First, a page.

Perceived Masculinity Predicts U.S. Supreme Court Outcomes

PLoS-ONE, 11(10), e0164324, 2016P

20 Pages Posted: 1 Aug 2016 Last revised: 20 Apr 2020

See all articles by Daniel L. Chen

Daniel L. Chen

Directeur de Recherche, Centre National de la Recherche Scientifique, Toulouse School of Economics, Institute for Advanced Study in Toulouse, University of Toulouse Capitole, Toulouse, France

Yosh Halberstam

University of Toronto

Alan Yu

University of Chicago

Date Written: June 22, 2016

Abstract

Previous studies suggest a significant role of language in the court room, yet none has identified a definitive correlation between vocal characteristics and court outcomes. This paper demonstrates that voice-based snap judgments based solely on the introductory sentences of lawyers arguing in front of the Supreme Court of the United States predict outcomes in the Court. In this study, participants rated the opening statement of male advocates arguing before the Supreme Court between 1998 and 2012 in terms of masculinity, attractiveness, confidence, intelligence, trustworthiness, and aggressiveness. We found significant correlation between vocal characteristics and court outcomes and the correlation is specific to perceived masculinity even when judgment of masculinity is based only on less than three seconds of exposure to a lawyer’s speech sample. Specifically, male advocates are more likely to win when they are perceived as less masculine. No other personality dimension predicts court outcomes. While this study does not aim to establish any causal connections, our findings suggest that vocal characteristics may be relevant in even as solemn a setting as the Supreme Court of the United States.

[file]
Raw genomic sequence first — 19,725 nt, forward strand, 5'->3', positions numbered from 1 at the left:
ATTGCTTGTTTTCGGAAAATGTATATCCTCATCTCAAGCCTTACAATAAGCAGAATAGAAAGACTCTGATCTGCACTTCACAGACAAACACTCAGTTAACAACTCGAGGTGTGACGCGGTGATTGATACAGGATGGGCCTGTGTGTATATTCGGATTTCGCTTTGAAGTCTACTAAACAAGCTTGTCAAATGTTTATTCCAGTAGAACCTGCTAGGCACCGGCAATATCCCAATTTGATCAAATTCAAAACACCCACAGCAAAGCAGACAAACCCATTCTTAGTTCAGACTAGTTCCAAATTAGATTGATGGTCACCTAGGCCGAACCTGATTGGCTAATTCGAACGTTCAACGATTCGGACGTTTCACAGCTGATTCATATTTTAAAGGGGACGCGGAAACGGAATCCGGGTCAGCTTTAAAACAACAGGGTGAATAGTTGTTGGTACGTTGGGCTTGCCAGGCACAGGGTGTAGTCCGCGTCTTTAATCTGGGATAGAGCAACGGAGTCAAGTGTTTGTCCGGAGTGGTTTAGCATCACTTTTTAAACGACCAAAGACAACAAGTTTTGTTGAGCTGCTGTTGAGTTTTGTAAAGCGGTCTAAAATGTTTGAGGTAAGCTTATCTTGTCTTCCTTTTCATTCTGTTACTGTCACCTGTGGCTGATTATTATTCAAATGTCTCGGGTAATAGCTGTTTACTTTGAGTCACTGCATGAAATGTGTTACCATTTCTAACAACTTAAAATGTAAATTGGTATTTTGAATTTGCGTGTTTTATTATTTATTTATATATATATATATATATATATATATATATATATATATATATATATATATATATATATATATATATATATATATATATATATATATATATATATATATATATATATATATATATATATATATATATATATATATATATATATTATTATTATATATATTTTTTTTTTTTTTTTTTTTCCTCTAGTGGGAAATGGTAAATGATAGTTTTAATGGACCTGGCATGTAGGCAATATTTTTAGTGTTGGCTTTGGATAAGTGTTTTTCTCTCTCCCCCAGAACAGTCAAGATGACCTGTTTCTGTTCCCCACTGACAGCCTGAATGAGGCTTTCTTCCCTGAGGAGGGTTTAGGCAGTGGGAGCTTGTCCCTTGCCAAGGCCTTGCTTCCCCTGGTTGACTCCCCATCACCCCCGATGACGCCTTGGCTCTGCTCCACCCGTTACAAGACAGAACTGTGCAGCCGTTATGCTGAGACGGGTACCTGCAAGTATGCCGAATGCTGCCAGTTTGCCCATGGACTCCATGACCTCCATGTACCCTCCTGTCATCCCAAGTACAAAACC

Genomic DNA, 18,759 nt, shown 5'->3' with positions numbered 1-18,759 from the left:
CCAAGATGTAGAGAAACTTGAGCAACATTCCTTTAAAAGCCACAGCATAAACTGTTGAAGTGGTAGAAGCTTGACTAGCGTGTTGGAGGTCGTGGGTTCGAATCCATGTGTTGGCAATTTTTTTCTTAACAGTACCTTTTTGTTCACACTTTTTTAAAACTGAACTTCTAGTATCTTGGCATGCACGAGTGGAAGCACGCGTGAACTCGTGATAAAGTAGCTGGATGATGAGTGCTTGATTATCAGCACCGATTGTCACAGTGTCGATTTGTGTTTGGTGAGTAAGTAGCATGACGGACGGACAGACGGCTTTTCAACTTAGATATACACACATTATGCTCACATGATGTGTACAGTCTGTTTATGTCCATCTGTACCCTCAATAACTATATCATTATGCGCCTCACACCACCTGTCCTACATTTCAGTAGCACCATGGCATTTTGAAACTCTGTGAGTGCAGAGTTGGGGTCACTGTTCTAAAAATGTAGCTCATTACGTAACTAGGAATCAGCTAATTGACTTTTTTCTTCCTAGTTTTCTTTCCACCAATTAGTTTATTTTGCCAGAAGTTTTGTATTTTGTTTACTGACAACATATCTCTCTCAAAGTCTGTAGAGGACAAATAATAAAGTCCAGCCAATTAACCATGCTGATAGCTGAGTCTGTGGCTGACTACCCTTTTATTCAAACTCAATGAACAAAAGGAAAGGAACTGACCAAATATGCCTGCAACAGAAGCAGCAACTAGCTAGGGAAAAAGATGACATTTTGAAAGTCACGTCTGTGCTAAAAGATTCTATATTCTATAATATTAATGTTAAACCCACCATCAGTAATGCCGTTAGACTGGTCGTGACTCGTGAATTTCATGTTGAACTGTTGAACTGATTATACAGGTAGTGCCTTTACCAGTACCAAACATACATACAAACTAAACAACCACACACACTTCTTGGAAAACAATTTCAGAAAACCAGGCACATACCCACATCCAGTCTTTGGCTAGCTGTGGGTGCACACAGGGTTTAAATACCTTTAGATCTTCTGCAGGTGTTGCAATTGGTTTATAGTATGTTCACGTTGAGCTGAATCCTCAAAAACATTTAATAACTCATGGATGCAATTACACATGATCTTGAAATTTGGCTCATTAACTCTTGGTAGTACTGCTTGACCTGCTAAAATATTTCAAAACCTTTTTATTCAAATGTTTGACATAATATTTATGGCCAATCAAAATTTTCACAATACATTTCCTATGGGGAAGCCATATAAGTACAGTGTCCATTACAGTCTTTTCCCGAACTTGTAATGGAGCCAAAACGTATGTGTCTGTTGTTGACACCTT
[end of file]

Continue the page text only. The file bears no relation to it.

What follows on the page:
Suggested Citation

Chen, Daniel L. and Halberstam, Yosh and Yu, Alan, Perceived Masculinity Predicts U.S. Supreme Court Outcomes (June 22, 2016). PLoS-ONE, 11(10), e0164324, 2016P, Available at SSRN: https://ssrn.com/abstract=2816252 or http://dx.doi.org/10.2139/ssrn.2816252

Daniel L. Chen (Contact Author)

Directeur de Recherche, Centre National de la Recherche Scientifique, Toulouse School of Economics, Institute for Advanced Study in Toulouse, University of Toulouse Capitole, Toulouse, France ( email )

Toulouse School of Economics
1, Esplanade de l'Université
Toulouse, 31080
France

Yosh Halberstam

University of Toronto ( email )

Department of Economics
150 St George St.
Toronto, Ontario M5S 3G7
Canada

Alan Yu

University of Chicago ( email )

1101 East 58th Street
Chicago, IL 60637
United States

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